Public perceptions undercut benefits in the voluntary sector

The same business case for a comprehensive benefits package in the private sector is applicable for non-profit organizations
By Todd Humber
|CHRR, Guide to Pensions & Benefits|Last Updated: 10/29/2003

C

akes are a pretty common commodity in office life. Whether brought in to celebrate a birthday, mark a departmental milestone or congratulate a co-worker having a baby, they’re a fairly inexpensive way of getting employees together and giving morale a bit of a boost.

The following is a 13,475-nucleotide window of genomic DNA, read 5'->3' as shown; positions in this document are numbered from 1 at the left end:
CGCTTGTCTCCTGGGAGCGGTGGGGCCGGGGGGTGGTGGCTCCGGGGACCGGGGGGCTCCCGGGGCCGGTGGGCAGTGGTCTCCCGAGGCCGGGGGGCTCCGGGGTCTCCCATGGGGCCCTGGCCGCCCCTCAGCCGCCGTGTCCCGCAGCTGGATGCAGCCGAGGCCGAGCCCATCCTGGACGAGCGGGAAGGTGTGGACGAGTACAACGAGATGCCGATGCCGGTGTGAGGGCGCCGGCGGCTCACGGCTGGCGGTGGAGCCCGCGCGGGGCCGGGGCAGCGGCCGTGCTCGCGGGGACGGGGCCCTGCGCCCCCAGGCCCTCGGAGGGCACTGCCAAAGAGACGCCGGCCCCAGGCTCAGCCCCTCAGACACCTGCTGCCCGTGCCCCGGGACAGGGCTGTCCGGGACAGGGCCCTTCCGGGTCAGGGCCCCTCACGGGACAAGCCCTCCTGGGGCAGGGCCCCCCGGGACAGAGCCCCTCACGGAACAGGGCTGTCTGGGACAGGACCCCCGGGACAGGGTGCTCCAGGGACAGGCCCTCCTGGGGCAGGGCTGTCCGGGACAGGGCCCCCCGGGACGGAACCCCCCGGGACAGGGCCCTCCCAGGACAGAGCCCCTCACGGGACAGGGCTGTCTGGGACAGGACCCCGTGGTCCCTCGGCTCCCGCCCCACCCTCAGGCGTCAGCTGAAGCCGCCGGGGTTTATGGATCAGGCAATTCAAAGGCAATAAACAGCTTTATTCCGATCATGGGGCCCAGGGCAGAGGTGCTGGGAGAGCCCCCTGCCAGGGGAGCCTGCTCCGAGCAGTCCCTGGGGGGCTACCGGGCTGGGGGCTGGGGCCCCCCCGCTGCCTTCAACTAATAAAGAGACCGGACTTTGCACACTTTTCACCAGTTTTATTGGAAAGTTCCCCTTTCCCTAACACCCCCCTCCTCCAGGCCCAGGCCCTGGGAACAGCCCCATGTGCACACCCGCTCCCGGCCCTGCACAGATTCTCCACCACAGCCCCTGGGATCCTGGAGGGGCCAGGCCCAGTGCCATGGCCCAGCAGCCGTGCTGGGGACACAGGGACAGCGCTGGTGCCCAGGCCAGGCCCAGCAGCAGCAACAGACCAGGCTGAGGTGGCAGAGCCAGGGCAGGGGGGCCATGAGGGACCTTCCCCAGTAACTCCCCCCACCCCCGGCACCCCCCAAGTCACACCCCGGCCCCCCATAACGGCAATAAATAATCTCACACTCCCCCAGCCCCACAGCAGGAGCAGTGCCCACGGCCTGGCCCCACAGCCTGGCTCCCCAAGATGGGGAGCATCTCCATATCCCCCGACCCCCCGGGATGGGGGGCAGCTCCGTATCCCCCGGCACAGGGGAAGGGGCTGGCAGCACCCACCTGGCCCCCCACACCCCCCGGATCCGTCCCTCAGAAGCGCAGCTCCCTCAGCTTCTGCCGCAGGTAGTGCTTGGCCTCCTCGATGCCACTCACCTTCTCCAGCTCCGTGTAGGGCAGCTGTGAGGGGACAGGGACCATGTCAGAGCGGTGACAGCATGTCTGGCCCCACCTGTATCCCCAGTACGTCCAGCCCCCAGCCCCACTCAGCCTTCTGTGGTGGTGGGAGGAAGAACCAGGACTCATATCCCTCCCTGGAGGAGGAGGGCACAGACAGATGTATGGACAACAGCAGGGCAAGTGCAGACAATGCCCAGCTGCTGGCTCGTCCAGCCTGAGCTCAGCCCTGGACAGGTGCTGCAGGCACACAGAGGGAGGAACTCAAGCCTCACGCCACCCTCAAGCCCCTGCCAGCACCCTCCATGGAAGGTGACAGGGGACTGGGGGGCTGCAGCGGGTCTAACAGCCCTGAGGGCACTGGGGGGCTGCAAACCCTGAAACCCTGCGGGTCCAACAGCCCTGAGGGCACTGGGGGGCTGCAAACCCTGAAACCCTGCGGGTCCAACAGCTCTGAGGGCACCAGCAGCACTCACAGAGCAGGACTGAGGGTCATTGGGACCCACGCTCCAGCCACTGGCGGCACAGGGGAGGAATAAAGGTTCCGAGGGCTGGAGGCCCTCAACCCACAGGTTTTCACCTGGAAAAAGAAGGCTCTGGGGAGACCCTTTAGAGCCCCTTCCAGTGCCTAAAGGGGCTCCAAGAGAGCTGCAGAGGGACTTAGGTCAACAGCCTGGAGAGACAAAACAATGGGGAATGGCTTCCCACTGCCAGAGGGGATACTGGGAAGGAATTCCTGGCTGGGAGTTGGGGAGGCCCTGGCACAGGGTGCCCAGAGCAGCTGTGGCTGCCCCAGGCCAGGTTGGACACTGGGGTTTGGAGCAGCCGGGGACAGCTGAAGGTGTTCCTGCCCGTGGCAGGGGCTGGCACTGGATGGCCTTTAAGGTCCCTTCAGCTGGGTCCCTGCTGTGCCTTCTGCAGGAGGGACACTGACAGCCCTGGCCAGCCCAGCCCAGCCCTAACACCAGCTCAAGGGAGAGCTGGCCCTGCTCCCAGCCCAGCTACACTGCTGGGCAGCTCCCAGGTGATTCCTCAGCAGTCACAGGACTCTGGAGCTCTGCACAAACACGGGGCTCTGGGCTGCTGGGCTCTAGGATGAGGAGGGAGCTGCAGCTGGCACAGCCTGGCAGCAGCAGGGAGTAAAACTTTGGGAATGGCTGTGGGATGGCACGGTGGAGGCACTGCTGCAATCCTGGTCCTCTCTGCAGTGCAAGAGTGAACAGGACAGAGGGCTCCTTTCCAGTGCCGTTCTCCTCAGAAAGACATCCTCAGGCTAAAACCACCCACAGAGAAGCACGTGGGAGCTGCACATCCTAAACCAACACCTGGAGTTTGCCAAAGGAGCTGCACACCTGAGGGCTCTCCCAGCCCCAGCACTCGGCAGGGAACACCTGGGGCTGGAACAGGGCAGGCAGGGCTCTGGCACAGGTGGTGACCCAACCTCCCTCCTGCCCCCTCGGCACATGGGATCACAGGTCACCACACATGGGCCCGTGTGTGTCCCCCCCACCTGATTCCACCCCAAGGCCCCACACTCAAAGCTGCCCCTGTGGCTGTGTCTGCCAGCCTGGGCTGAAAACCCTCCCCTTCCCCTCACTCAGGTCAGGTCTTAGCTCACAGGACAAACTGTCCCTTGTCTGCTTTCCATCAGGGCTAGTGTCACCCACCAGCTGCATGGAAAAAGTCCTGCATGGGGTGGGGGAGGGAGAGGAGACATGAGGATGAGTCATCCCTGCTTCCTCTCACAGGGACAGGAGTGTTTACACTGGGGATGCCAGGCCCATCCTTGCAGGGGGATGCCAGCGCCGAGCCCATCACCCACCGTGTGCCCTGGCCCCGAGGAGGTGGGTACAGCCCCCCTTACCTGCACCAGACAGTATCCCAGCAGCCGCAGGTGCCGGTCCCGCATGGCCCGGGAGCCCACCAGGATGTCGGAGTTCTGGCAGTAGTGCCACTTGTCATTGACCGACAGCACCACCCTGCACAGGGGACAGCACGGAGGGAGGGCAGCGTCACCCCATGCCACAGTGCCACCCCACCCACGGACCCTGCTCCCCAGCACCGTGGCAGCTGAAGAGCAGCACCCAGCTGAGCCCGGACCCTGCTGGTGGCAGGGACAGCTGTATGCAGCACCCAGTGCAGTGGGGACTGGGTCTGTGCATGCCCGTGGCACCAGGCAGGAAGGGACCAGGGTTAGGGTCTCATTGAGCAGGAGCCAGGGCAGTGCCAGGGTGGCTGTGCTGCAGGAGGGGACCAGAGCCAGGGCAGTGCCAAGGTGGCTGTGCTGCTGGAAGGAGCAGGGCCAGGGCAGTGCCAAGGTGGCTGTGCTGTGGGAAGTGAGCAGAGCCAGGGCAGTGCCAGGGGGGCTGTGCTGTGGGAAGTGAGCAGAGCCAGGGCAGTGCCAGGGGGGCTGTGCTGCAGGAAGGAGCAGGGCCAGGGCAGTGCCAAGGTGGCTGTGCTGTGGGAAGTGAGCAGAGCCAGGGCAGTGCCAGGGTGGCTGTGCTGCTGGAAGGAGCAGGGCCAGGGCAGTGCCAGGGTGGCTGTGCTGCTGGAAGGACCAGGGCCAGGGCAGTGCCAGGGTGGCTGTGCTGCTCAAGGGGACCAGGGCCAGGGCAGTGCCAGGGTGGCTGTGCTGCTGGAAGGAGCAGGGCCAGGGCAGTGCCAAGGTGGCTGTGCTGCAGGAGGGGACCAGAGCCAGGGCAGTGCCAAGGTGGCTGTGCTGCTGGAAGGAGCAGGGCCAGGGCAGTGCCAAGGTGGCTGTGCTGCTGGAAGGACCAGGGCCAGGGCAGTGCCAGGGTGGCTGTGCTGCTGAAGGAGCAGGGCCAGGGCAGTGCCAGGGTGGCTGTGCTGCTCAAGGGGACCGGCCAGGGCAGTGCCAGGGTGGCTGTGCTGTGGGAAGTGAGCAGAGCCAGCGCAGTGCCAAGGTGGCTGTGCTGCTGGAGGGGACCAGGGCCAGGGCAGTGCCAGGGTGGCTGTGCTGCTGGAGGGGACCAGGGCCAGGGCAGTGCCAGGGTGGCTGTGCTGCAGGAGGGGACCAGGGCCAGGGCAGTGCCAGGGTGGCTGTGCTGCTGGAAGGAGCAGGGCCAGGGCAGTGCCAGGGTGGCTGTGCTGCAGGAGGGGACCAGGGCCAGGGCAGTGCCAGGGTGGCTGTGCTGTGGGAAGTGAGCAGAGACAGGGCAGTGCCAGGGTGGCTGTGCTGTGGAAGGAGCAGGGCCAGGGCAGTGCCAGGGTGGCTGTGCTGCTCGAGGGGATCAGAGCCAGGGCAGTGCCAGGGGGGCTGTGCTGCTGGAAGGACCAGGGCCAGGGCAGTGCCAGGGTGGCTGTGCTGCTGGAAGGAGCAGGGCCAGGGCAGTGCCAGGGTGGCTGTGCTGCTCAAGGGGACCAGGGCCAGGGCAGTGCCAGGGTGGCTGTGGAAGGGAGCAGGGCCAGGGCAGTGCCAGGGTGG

But Kelly Grove, director of finance and administration for the Crohn’s and Colitis Foundation of Canada, a Toronto-based charity with 30 paid staff, said these are the kind of little perks that might be commonplace in the corporate world but are almost unheard of for non-profit organizations even though the morale boost would be equally appreciated.